Keywords
diffusion magnetic resonance imaging, lymph node excision, lymph nodes, positronemission tomography, prostatic neoplasm
National Category
Radiology, Nuclear Medicine and Medical Imaging
Identifiers
urn:nbn:se:uu:diva-346994 (URN)10.2478/raon-2018-0001 (DOI)000426260900012 ()29520210 (PubMedID)
Available from: 2018-03-23 Created: 2018-03-23 Last updated: 2018-05-16Bibliographically approved
Krasniqi, A., D'Huyvetter, M., Devoogdt, N., Frejd, F. Y., Sörensen, J., Orlova, A., . . . Tolmachev, V. (2018). Same-day imaging using small proteins: Clinical experience and translational prospects in oncology.. Journal of Nuclear Medicine, 59(6), 885-891
Open this publication in new window or tab >>Same-day imaging using small proteins: Clinical experience and translational prospects in oncology.
Show others...
2018 (English)In: Journal of Nuclear Medicine, ISSN 0161-5505, E-ISSN 1535-5667, Vol. 59, no 6, p. 885-891Article in journal (Refereed) Published
Abstract [en]

Imaging of expression of therapeutic targets may enable patients' stratification for targeted treatments. The use of small radiolabeled probes based on the heavy-chain variable region of heavy-chain-only immunoglobulins or non-immunoglobulin scaffolds permits rapid localization of radiotracers in tumors and rapid clearance from normal tissues. This makes high-contrast imaging possible on the day of injection. This mini-review focuses on small proteins for radionuclide-based imaging that would allow same-day imaging, with the emphasis on clinical applications and promising preclinical developments within the field of oncology.

Keywords
Animal Imaging, Molecular Imaging, Oncology: Breast, affibody, nanobody, radionuclide molecular imaging, scaffold proteins
National Category
Radiology, Nuclear Medicine and Medical Imaging
Identifiers
urn:nbn:se:uu:diva-351165 (URN)10.2967/jnumed.117.199901 (DOI)000435102600013 ()29545374 (PubMedID)
Funder
Swedish Cancer SocietySwedish Research Council
Note

De 2 sista författarna delar sistaförfattarskapet.

Available from: 2018-05-21 Created: 2018-05-21 Last updated: 2018-08-24Bibliographically approved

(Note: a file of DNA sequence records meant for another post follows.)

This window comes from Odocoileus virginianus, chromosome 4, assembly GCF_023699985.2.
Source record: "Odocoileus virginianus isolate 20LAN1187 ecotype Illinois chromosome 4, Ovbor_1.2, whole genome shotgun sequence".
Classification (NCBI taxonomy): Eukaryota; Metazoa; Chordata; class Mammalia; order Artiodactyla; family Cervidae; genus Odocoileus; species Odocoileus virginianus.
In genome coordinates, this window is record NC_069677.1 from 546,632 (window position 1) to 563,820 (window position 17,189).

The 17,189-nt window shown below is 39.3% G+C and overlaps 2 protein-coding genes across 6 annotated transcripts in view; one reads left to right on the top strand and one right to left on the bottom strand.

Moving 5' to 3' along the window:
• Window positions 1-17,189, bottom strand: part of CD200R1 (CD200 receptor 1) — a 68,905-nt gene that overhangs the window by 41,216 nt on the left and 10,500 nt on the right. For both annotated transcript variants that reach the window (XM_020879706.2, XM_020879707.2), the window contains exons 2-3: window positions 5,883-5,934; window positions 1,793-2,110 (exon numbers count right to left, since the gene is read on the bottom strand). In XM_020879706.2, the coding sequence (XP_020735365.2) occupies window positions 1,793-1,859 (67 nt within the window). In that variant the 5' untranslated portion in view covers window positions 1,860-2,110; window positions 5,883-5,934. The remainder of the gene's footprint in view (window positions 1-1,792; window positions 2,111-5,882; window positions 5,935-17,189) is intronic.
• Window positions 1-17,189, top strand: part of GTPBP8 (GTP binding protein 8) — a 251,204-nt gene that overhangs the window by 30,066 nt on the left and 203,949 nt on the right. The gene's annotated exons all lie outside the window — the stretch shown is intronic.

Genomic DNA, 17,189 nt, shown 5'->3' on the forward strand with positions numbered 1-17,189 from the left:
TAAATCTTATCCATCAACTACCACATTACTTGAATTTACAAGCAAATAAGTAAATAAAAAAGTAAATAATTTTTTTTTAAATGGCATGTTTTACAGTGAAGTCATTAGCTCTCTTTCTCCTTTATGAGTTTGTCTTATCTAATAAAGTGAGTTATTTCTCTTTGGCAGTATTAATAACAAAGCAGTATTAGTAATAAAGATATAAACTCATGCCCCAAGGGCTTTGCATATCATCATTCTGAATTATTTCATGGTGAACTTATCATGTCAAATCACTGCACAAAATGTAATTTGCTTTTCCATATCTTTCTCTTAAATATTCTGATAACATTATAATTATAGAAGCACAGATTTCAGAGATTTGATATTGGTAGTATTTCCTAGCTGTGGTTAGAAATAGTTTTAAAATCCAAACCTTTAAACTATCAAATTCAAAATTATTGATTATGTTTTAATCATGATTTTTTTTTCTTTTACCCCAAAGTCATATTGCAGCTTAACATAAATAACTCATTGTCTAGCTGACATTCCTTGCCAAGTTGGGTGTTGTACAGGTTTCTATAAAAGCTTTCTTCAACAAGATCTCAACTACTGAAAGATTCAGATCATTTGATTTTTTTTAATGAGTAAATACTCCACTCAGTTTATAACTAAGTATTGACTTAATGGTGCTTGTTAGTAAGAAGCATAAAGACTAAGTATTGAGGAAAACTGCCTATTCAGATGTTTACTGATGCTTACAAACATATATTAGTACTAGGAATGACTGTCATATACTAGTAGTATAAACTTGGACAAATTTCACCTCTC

Tovedal, T., Lubberink, M., Morell, A., Estrada, S., Golla, S. S., Myrdal, G., . . . Lennmyr, F. (2017). Blood Flow Quantitation by Positron Emission Tomography During Selective Antegrade Cerebral Perfusion. Annals of Thoracic Surgery, 103(2), 610-616
Open this publication in new window or tab >>Blood Flow Quantitation by Positron Emission Tomography During Selective Antegrade Cerebral Perfusion
Show others...
2017 (English)In: Annals of Thoracic Surgery, ISSN 0003-4975, E-ISSN 1552-6259, Vol. 103, no 2, p. 610-616Article in journal (Refereed) Published
Abstract [en]

BACKGROUND: Perfusion strategies during aortic surgery usually comprise hypothermic circulatory arrest (HCA), often combined with selective antegrade cerebral perfusion (SACP) or retrograde cerebral perfusion. Cerebral blood flow (CBF) is a fundamental parameter for which the optimal level has not been clearly defined. We sought to determine the CBF at a pump flow level of 6 mL/kg/min, previously shown likely to provide adequate SACP at 20°C in pigs.

METHODS: Repeated positron emission tomography (PET) scans were used to quantify the CBF and glucose metabolism throughout HCA and SACP including cooling and rewarming. Eight pigs on cardiopulmonary bypass were assigned to either HCA alone (n = 4) or HCA+SACP (n = 4). The CBF was measured by repeated [(15)O]water PET scans from baseline to rewarming. The cerebral glucose metabolism was examined by [(18)F]fluorodeoxyglucose PET scans after rewarming to 37°C.

RESULTS: Cooling to 20°C decreased the cortical CBF from 0.31 ± 0.06 at baseline to 0.10 ± 0.02 mL/cm(3)/min (p = 0.008). The CBF was maintained stable by SACP of 6 mL/kg/min during 45 minutes. After rewarming to 37°C, the mean CBF increased to 0.24 ± 0.07 mL/cm(3)/min, without significant differences between the groups at any time-point exclusive of the HCA period. The net cortical uptake (Ki) of [(18)F]fluorodeoxyglucose after rewarming showed no significant difference between the groups.

CONCLUSIONS: Cooling autoregulated the CBF to 0.10 mL/cm(3)/min, and 45 minutes of SACP at 6 mL/kg/min maintained the CBF in the present model. Cerebral glucose metabolism after rewarming was similar in the study groups.

National Category
Surgery
Identifiers
urn:nbn:se:uu:diva-302609 (URN)10.1016/j.athoracsur.2016.06.029 (DOI)000397165400067 ()27592601 (PubMedID)
Available from: 2016-09-07 Created: 2016-09-07 Last updated: 2018-09-03Bibliographically approved